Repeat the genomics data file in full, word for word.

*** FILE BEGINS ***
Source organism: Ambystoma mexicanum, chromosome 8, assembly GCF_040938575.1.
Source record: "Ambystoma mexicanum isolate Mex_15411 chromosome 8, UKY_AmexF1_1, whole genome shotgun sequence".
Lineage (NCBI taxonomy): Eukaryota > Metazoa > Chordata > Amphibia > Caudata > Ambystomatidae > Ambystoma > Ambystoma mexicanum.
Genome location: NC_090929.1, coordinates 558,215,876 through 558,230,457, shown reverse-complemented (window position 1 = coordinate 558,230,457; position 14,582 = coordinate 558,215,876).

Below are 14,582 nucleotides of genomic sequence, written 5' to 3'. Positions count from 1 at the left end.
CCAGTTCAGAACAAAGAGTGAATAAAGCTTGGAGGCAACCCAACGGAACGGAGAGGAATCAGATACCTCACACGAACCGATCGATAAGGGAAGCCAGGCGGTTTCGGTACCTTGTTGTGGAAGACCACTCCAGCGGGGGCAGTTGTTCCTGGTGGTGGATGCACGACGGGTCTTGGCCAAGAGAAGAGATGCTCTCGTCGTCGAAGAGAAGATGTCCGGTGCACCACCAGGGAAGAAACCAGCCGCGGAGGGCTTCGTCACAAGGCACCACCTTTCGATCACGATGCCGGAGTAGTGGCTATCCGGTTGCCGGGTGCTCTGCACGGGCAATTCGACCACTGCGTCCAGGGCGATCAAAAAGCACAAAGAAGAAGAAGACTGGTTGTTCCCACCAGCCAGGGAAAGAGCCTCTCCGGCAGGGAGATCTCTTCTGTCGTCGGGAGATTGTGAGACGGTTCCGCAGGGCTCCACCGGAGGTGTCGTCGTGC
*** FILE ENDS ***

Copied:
Source organism: Ambystoma mexicanum, chromosome 8, assembly GCF_040938575.1.
Source record: "Ambystoma mexicanum isolate Mex_15411 chromosome 8, UKY_AmexF1_1, whole genome shotgun sequence".
Lineage (NCBI taxonomy): Eukaryota > Metazoa > Chordata > Amphibia > Caudata > Ambystomatidae > Ambystoma > Ambystoma mexicanum.
Genome location: NC_090929.1, coordinates 558,215,876 through 558,230,457, shown reverse-complemented (window position 1 = coordinate 558,230,457; position 14,582 = coordinate 558,215,876).

Below are 14,582 nucleotides of genomic sequence, written 5' to 3'. Positions count from 1 at the left end.
CCAGTTCAGAACAAAGAGTGAATAAAGCTTGGAGGCAACCCAACGGAACGGAGAGGAATCAGATACCTCACACGAACCGATCGATAAGGGAAGCCAGGCGGTTTCGGTACCTTGTTGTGGAAGACCACTCCAGCGGGGGCAGTTGTTCCTGGTGGTGGATGCACGACGGGTCTTGGCCAAGAGAAGAGATGCTCTCGTCGTCGAAGAGAAGATGTCCGGTGCACCACCAGGGAAGAAACCAGCCGCGGAGGGCTTCGTCACAAGGCACCACCTTTCGATCACGATGCCGGAGTAGTGGCTATCCGGTTGCCGGGTGCTCTGCACGGGCAATTCGACCACTGCGTCCAGGGCGATCAAAAAGCACAAAGAAGAAGAAGACTGGTTGTTCCCACCAGCCAGGGAAAGAGCCTCTCCGGCAGGGAGATCTCTTCTGTCGTCGGGAGATTGTGAGACGGTTCCGCAGGGCTCCACCGGAGGTGTCGTCGTGC